You'll need two sticks for this recipe:

With these sticks of butter, cream in 3/4c of plain white sugar and 3/4c of brown sugar. I prefer using dark brown to light brown whenever I can. I prefer the depth of flavor and color it gives to cookies baked with it. Also, I fairly recently bought some fancy-schmancy vanilla beans, made some epic cupcakes, and put the used bean in a baggie with some sugar to make delicious vanilla sugar. I like using that for, well, pretty much everything. However, it's hardly a requirement, and non-vanilla sugar works just as deliciously. Regardless of sugar used, add a teaspoon of vanilla extract to the other "wet" ingredients, being the sugar and the butter, and get them all creamed together.

I didn't photograph the two eggs, but add them in at this point, mixing them in one at a time. You want to get a lot of air in this, so you want the butter particles well hacked up by sugar granules before you add the eggs, and the last thing you want is under-mixed egg!

Now, for the dry ingredients. Get the flour, baking soda, and salt mixed together. I'm really lackadasical about sifting flour, honestly. Flour sifting used to be a necessity, but modern flours are very thoroughly pre-sifted and are much softer than flours used to be, so I don't often bother. For very finicky baked recipes, I probably would still sift (you know the ones... Where you measure the flour by weight or risk baked good horror) but for something like completely foolproof cookies? Nah. It's almost traditional to do so, however, so if you insist on sifting flour all the time, you won't get judged by me. I also can't ever see myself baking finicky pastries, but if you do, let me know how it goes!

Add your flour in parts to the wet ingredients, blending completely after each addition. This does a couple of things: It gets your flour in thoroughly, so you don't end up with clumps, and it keeps flour from exploding all over the place when you start mixing. When you're done, you'll have something that looks like this:

Now, for the best part! Adding the chips! Two cups (or so, I think I had a little less, since I eyeballed it and I always seem to under measure stuff like that when I eyeball) of semi-sweet chocolate, please! I am usually all about the milk chocolate, and I've made these cookies with milk chocolate before, but they are burningly sweet unless the chocolate has at least a little bit of bitterness, so I strongly advocate semi-sweet.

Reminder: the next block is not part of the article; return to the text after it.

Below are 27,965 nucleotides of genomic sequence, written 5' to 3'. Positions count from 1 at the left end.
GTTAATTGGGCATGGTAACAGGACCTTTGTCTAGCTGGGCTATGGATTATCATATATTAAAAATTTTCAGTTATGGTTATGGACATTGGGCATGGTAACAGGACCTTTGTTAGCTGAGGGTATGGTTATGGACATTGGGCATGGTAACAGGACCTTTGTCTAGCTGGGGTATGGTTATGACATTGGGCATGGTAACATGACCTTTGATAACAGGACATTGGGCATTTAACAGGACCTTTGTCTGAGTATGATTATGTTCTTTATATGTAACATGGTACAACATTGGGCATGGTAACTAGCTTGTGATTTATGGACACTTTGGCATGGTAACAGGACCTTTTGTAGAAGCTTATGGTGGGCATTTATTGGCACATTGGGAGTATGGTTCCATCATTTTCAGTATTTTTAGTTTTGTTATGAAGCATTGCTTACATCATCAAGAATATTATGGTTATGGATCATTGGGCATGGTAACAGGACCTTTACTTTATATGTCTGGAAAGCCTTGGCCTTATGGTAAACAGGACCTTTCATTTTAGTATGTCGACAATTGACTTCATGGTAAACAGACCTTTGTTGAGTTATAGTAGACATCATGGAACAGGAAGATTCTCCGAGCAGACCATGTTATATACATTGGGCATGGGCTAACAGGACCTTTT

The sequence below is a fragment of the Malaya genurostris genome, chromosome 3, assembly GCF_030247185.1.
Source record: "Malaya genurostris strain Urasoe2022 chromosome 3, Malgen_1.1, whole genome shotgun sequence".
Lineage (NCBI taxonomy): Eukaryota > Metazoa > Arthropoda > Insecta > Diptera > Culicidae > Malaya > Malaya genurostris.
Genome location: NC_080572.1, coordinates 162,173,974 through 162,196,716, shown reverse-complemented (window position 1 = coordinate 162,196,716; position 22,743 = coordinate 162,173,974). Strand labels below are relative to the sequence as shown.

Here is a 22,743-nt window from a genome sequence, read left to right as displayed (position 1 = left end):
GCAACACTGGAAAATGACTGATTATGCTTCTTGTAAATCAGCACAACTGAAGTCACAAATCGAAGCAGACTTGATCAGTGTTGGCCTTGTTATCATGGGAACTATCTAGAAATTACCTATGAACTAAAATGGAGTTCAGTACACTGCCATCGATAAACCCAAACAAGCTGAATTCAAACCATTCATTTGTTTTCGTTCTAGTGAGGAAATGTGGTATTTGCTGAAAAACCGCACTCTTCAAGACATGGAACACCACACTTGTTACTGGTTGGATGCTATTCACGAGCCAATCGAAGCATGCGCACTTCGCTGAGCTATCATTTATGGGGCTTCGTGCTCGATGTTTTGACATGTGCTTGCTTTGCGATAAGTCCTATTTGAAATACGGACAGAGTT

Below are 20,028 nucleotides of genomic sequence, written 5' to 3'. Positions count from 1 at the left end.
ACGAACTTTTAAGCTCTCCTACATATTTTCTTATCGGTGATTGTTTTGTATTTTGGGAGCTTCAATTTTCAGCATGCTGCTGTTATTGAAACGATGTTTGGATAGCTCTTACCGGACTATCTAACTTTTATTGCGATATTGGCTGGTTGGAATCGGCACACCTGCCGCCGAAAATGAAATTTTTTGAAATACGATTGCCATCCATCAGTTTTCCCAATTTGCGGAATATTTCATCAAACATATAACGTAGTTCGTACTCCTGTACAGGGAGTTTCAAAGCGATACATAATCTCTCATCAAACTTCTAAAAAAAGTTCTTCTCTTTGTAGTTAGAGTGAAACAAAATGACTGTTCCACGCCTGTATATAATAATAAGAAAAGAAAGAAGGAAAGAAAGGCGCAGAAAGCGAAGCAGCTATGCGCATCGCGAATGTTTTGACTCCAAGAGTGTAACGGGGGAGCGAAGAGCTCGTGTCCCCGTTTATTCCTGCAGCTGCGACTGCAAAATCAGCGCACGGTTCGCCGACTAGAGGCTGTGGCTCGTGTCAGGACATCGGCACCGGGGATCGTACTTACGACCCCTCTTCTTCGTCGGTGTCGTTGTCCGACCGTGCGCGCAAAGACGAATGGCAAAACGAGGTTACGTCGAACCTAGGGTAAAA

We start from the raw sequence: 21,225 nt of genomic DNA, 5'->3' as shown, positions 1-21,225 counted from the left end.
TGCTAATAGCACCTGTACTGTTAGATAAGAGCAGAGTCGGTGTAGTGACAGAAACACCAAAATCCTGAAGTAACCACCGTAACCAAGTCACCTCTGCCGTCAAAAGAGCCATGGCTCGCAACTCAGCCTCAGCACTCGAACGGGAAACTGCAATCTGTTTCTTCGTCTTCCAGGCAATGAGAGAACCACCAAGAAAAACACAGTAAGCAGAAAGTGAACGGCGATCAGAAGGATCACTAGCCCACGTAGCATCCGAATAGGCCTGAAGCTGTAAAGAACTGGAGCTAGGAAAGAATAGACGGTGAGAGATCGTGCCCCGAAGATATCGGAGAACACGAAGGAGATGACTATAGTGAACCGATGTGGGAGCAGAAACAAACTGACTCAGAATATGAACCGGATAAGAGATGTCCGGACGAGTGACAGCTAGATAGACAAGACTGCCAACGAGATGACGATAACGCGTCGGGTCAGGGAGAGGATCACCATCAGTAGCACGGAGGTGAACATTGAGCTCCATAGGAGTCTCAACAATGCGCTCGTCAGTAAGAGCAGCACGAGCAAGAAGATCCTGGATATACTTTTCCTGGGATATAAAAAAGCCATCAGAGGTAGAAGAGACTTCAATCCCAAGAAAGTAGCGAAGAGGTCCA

Now, eat the dough right out of the bowl with your big, honking, wooden spoon. Kidding, kidding! Well, mostly.

Now, at this point, you can do two things: You can roll the cookies into balls and bake them up, or you can roll the cookies into balls and freeze the dough for later baking. You'd bake the cookies straight from the freezer (which can make for a thick, chewy, and delightful cookie!) if you chose the second option, and this way, you can have a ready supply of cookie dough whenever you get the urge for fresh-baked cookies.

I, however, am not that forward-thinking, so I baked them. How could I not? They look so GOOD!

The original recipe says nine to eleven minutes, at 375 degrees, but I suggest starting with seven minutes and adding time as necessary. Mine baked in about 7-8 minutes. Look for just a little bit of browning right around the bottom edges. They'll spread quite a bit, so don't focus on being particularly economic with your pan space. I always put too many cookies on a pan. Don't be like me.

Whatever, I have no regrets. LOOK at these!

Holy sugary deliciousness, Batman!

September 21, 2009

Rice, Vegetables, and Chickpeas

Three posts in a day! This is a pretty average dinner, honestly. Well, as "average" as our dinners get. I try to mix it up as much as I can, but some kind of starch + some mix of vegetables +/- some kind of meat product or other protein source = basically supper. Sometimes, it's pasta with veggies and chicken, sometimes it's rice with veggies and soy sauce, tonight it was rice with veggies and chickpeas.

So, the cast of characters in tonight's dining experience:
1c rice, uncooked (white or brown is fine, but brown will cook a LOT longer)
1/4 large onion
1 fatty carrot, or 2 small carrots
2 spears of celery
2 cloves garlic (I used 3 because these are tiny)
6 large spears asparagus
1/2c frozen peas
1 can chickpeas
1tsp consomm√© or 1 cup of stock for the rice
1T awesome sauce (more on that later) (No, it is not drugs)
some olive oil
a dash of stock for the vegetables